Business outcomes of the innovation.

  • Simplifying employee system usage from 2 to 1 via APIs
  • Time saved for brand employees sans a hit to the customer experience on the front-end

The Details Behind the Innovation

Dive in to the details of how Berlitz implemented their innovation.

7. dutil.: Removing gender barriers from the online shopping experience.

Why they won.

dutil. was a finalist for the Innovation Awards.

For creative use of custom fields at the product level to fill industry and brand needs.

Business outcomes of the innovation.

  • Increased customer satisfaction and loyalty thanks to online store functionality aligning with brand’s mission.

The Details Behind the Innovation

Dive in to the details of how dutil. implemented their innovation.

8. Flip Flop Shops: Multi-store pick, pack, ship and in-store pickup.

Why they won.

Silk Software was a finalist for the Innovation Award for Agency Innovation for their work on Flip Flop Shops.

For bringing a franchise brand up-to-date online, using content and regional merchandising, shipping & store pickup to grow sales.

Business outcomes of the innovation.

  • Sales growth across all franchises, both on and offline.
  • A single site and source of truth for all online sales

The Details Behind the Innovation

Dive in to the details of how Flip Flop Shops implemented their innovation.

9. Freund Container: B2B empowerment through RESTful APIs.

Why they won.

Freund Container was a finalist for the Innovation Awards.

For B2B enablement and empowerment complexity that works seamlessly across customer and employee touchpoints.

Business outcomes of the innovation.

  • +80 points increase in conversion rate
  • 26.5X increase in lead generation

The Details Behind the Innovation

Dive in to the details of how Freund Container implemented their innovation.

10. Glory Cycles: High-end product-level customization for an expert customer.

Why they won.

Glory Cycles was a finalist for the Innovation Awards.

For high-end customizations catering to an expert audience base.

Business outcomes of the innovation.

  • 47.22% increase in revenue
  • 42.12% increase in orders

The Details Behind the Innovation

Dive in to the details of how Glory Cycles implemented their innovation.

11. Ironlak: Streamlining checkout complexity in a local hosting environment.

Why they won.

Ironlak was a finalist for the Innovation Awards.

For building a multiple product carting with a single add-to-cart one-click process.

Business outcomes of the innovation.

  • +43.3% increase in orders
  • +87.66% increase in revenue
  • +260.53% increase in customers
  • +99.88% increase in traffic
  • +30.86% increase in AOV

The Details Behind the Innovation

Dive in to the details of how Ironlak implemented their innovation.

12. NaturallyCurly: Integrating data across EDI and API endpoints.

Why they won.

Arizon Digital was a finalist for the Innovation Award for Agency Innovation for their work on NaturallyCurly.

For ERP integration across EDI & API complexity, saving the team time and reducing data errors.

Business outcomes of the innovation.

  • +49% increase in revenue
  • +52% increase in customers
  • +65% increase in orders
  • +15% increase in staff productivity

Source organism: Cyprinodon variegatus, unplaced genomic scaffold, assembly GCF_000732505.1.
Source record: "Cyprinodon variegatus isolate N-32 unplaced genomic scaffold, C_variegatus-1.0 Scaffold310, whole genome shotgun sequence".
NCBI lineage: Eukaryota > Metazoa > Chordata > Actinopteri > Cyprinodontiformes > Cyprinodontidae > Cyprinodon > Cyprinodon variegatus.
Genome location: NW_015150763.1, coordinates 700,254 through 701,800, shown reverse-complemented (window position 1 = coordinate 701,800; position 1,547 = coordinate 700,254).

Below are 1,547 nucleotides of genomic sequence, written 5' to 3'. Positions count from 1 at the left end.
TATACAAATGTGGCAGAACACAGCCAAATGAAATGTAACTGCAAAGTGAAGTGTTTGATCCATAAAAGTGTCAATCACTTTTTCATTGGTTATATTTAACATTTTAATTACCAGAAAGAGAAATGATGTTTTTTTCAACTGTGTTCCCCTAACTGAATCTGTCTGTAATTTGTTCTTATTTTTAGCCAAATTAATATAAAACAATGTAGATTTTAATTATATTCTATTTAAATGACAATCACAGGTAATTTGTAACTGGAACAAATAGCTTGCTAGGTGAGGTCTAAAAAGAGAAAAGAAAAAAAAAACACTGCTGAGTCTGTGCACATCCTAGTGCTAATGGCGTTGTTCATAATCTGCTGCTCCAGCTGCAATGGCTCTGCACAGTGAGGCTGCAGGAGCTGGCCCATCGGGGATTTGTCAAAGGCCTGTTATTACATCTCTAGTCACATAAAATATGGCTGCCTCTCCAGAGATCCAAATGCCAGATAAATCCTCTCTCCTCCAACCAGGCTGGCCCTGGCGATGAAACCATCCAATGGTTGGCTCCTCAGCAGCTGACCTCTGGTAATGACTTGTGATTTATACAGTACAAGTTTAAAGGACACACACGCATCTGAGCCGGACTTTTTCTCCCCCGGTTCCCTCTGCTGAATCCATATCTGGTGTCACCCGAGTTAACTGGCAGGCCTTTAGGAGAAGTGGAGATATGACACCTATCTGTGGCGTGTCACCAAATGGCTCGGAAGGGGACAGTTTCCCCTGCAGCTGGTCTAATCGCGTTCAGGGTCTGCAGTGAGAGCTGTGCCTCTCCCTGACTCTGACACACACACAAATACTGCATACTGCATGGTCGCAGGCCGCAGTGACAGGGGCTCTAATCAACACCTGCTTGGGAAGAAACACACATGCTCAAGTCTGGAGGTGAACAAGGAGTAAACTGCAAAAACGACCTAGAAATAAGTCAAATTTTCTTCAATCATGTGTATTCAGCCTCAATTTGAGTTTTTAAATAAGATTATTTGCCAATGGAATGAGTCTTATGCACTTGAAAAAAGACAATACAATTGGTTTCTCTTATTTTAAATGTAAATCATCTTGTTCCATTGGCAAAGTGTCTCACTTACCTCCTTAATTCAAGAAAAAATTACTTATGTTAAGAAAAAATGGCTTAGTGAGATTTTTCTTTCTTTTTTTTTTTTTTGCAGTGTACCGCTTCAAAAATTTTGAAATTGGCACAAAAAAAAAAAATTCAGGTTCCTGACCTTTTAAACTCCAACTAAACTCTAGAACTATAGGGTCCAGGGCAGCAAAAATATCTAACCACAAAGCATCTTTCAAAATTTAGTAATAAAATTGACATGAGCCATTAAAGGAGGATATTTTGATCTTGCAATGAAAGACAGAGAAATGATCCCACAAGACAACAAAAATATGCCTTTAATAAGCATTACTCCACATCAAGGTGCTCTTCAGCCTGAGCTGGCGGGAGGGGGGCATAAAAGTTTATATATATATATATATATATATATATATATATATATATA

The Details Behind the Innovation

Dive in to the details of how NaturallyCurly implemented their innovation.

13. Neon Poodle: International expansion on steroids.

Why they won.

Neon Poodle was a finalist for the Innovation Awards.

For expanding to 3 continents in 18 months with a team of 2 (and a full-time job!).

Business outcomes of the innovation.

  • 3 sites for selling to 3 different continents
  • +232.14% increase in revenue
  • +11.21% increase in conversion rate

The Details Behind the Innovation

Dive in to the details of how Neon Poodle implemented their innovation.

14. Pruvit Gear: Saving $1,000,000 annually while building out custom print-on-demand services.

Why they won.

SUCCESS PARTNERS was a finalist for the Innovation Award for Agency Innovation for their work on Pruvit Gear.

For print-on-demand product personalization generating millions in revenue.

Business outcomes of the innovation.

  • $1,000,000 saved annually by migrating from Magento to BigCommerce
  • 312% increase in conversion rate

The Details Behind the Innovation

Dive in to the details of how Pruvit Gear implemented their innovation.

15. Restaurantware: B2B & B2C in a single dashboard.

Why they won.

Restaurantware was a finalist for the Innovation Awards.

For using design to solve for B2B and B2C needs with a single source of data truth.

Business outcomes of the innovation.

  • +35.17% increase in revenue
  • +186.39% increase in traffic
  • +25.74% increase in conversion rate
  • +33.56% increase in orders

The Details Behind the Innovation

Dive in to the details of how Restaurantware implemented their innovation.

16. Rollie Nation: Building innovation into the fabric of the brand (UX included).

Why they won.

Rollie Nation was a finalist for the Innovation Awards.

For building innovation into the fabric of the brand at every step of the customer experience.

Business outcomes of the innovation.

  • +200% MoM revenue growth
  • Launching international site (AU + US)

The Details Behind the Innovation

Dive in to the details of how Rollie Nation implemented their innovation.

17. Sam’s Furniture: Online furniture browsing and buying customers can’t get enough of.

Why they won.

Sam’s Furniture was a finalist for the Innovation Awards.

For bringing online furniture shopping and buying into the 21st century.

Business outcomes of the innovation.

  • 2X conversion rates
  • Local award for best online furniture purchasing process
  • ⅓ operating costs as previous platform

The Details Behind the Innovation